Blackberry Smoke – Holding All the Roses (Album Review)

Blackberry Smoke – Holding All the Roses (Album Review)


Atlanta Georgia’s Blackberry Smoke is a five piece Country Rock band that successfully incorporates the sound of their Classic Rock forefathers Lynyrd Skynyrd, Molly Hatchet, .38 Special, and the like while nimbly sprinkling in some R&B, Honky-Tonk, and even a little Bluegrass. Formed in 2000, the band features Charlie Starr (guitars/vocals), Paul Jackson (guitars/vocals), Richard Turner (bass/vocals), Brandon Still (keyboards), and Brit Turner (drums). Gaining notoriety opening for the likes of the aforementioned Lynyrd Skynyrd, ZZ Top, and Country legend George Jones, Blackberry Smoke continue to rise in popularity and received rave success with 2012 album The Whippoorwill. Now in 2015, the band unleash their fourth studio album, Holding All the Roses, via new label Rounder Records.

Opener “Let Me Help You (Find the Door)” punches the listener in the gut with a classic Country Rock riff on electric guitar coupled with crisp drumming from Turner. Echoing the best of upbeat ’70s Country Rock, harmonies dominate the vocal landscape, and an aggressive Honky-Tonk guitar solo punctuates the peppy melody. Title track, “Holding All the Roses,” takes the listener in a completely different direction with a Bluegrass inspired lead on acoustic guitar. The lead quickly dissolves into breakneck drumming, hand claps, and another country-fried riff on electric guitar. In an interesting turn, the Bluegrass riff is then played on guitar, then back to acoustic, and finally a call and response on acoustic guitar and fiddle collapses into a ripping electric guitar solo. It is no wonder the band chose this for the album title as it manages to, in the course of a shade over three minutes, prominently display the group’s varied influences, and their uncanny ability to play all exceptionally well.

Mid-tempo rocker “Living in the Song” is a crisp jaunt reminiscent of Tom Petty or The Smithereens with mellow, jangly guitars, and plaintive lyrics about love as Starr sings, “It’s like livin’ in the words of a song/I’ve been runnin’ from the hurt too long…/Tell me that the darkest hour’s just before the dawn/Whoever said that never spent so many nights alone…/I don’t know how to say I was wrong/All I know is how to be gone”. Here the band takes on the age-old topic of unrequited love and delivers a pop-perfect number that would fit right in on numerous radio formats. “Rock And Roll Again” finds Blackberry Smoke delving into country boogie at a high level with a down and dirty groove, a virtually all-vocal break, fuzzy solos, and pounding pianos. Here the band plays to their strength, and executes flawlessly.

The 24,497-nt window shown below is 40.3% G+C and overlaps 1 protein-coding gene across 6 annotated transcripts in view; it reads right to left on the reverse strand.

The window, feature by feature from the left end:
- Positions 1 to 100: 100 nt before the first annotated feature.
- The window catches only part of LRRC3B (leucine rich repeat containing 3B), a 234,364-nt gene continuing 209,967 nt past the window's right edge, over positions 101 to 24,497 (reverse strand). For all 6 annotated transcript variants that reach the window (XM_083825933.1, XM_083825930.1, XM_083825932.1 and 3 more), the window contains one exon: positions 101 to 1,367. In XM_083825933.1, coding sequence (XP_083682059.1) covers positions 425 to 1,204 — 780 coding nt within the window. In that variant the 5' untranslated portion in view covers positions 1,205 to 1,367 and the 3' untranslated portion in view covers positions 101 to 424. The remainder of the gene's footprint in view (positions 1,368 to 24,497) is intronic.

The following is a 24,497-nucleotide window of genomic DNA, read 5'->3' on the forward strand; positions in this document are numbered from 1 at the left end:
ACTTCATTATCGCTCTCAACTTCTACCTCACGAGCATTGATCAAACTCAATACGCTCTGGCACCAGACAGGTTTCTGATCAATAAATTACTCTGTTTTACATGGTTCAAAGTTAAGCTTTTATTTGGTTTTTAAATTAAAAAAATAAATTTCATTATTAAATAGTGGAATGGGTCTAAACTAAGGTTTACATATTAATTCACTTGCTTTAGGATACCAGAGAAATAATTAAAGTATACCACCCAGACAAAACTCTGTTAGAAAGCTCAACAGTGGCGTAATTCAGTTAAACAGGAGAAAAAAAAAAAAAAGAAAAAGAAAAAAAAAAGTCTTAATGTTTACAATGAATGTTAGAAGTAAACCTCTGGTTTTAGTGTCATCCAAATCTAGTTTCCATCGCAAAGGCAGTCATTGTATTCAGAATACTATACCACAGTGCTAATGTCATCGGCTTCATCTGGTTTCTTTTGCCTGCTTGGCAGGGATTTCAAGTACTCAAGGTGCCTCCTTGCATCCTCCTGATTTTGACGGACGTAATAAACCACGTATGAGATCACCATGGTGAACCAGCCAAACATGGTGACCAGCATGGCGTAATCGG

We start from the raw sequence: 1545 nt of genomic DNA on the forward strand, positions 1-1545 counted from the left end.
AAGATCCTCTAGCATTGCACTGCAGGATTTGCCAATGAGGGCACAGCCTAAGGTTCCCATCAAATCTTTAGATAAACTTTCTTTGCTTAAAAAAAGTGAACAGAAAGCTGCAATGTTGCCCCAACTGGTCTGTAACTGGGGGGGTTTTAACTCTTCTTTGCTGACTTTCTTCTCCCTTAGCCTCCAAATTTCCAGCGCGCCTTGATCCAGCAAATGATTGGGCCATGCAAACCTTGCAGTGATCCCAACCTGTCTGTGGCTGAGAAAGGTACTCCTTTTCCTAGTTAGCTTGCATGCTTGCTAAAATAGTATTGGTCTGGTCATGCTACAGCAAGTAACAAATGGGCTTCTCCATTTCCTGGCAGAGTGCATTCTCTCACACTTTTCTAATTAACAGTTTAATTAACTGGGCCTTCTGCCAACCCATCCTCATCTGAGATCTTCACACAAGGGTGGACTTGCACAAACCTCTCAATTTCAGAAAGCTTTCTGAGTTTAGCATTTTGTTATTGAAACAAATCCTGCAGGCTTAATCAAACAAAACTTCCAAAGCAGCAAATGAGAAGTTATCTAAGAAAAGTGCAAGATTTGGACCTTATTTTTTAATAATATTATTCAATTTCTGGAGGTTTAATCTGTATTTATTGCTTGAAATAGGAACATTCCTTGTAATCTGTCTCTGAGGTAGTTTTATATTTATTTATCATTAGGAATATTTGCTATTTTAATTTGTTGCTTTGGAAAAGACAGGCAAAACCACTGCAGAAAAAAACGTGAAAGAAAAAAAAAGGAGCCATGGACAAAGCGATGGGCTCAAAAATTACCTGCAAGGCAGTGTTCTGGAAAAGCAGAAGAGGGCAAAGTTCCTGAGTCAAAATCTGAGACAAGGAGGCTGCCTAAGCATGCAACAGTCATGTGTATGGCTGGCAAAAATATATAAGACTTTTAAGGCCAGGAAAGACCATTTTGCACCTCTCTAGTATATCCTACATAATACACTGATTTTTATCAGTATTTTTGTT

Keeping the record interesting throughout, “Woman in the Moon” and “Too High” are a departure from the gritty Country Rock sound as the band mixes in some atmospheric organs on the former, and lays down a mid-tempo acoustic melody paired with only drums on the latter. These two tracks provide a break in the action for the listener while the band seemingly catches their collective breath from the bombast of the album’s first third. It is a welcome respite as Blackberry Smoke casts aside all doubts as to their versatility as a unit. Meanwhile, “Lay It All on Me” is a straight-up Country number both in sound and subject. Sharp, twangy electric guitars do battle with even more twangy acoustic guitars, all over classic Honky-Tonk piano as Starr tells a tale of southern style adultery, singing, “Her mama used the Bible/Daddy used the bottle/Revival and survival made her run/Ruby’s got a brother/Her brother’s got a lover/His lover’s got another on the side”.

Once again showing range, the band delivers a tune that rivals the best of today’s best-selling Country artists. “No Way Back to Eden” is another Country inflected number that sounds like what one heard from Classic Rock bands coming out of England when they took a stab at the Country Rock sound. In fact, the sound evokes early ’70s Rolling Stones, Badfinger, Humble Pie, Faces, and the like, with thick acoustic leads and solos, eschewing the electric guitar for a buoyant sound punctuated with staccato fiddle, and kept together with laid back drums. “Fire in the Hole” closes the festivities with atypical southern Blues Rock. Here, Blackberry Smoke opens the door to yet another dimension with a tripped-out solo in which electric guitar and organ mirror each other and then give way to screaming electric guitar over simple acoustic strumming, reverts back to another run of psychedelic keys and loopy guitars, closing with a strong harmony and a powerful exclamation point on guitar and drums. It is an interesting way for Blackberry Smoke to close the album as it hints at what the band is capable of when it stretches things out and steps outside of the already wide-ranging array of musical styles it has proven they can utilize with great fervor and purpose. A truly promising finishing note, leaving the listener hungry for more, and eager for another slab.

Holding All the Roses is Blackberry Smoke’s strongest effort to date, showcasing a band hitting its stride as they infuse all the musical elements that have clearly had a big influence on them. Amazingly, it took only two weeks to record. The crisp feel of the record gives the impression that it was pored over for months in the studio.  Pick up a copy of Holding All the Roses and go see them live to indulge in the feel good music. CrypticRock gives this album 4 out of 5 stars.


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Gerard Smith
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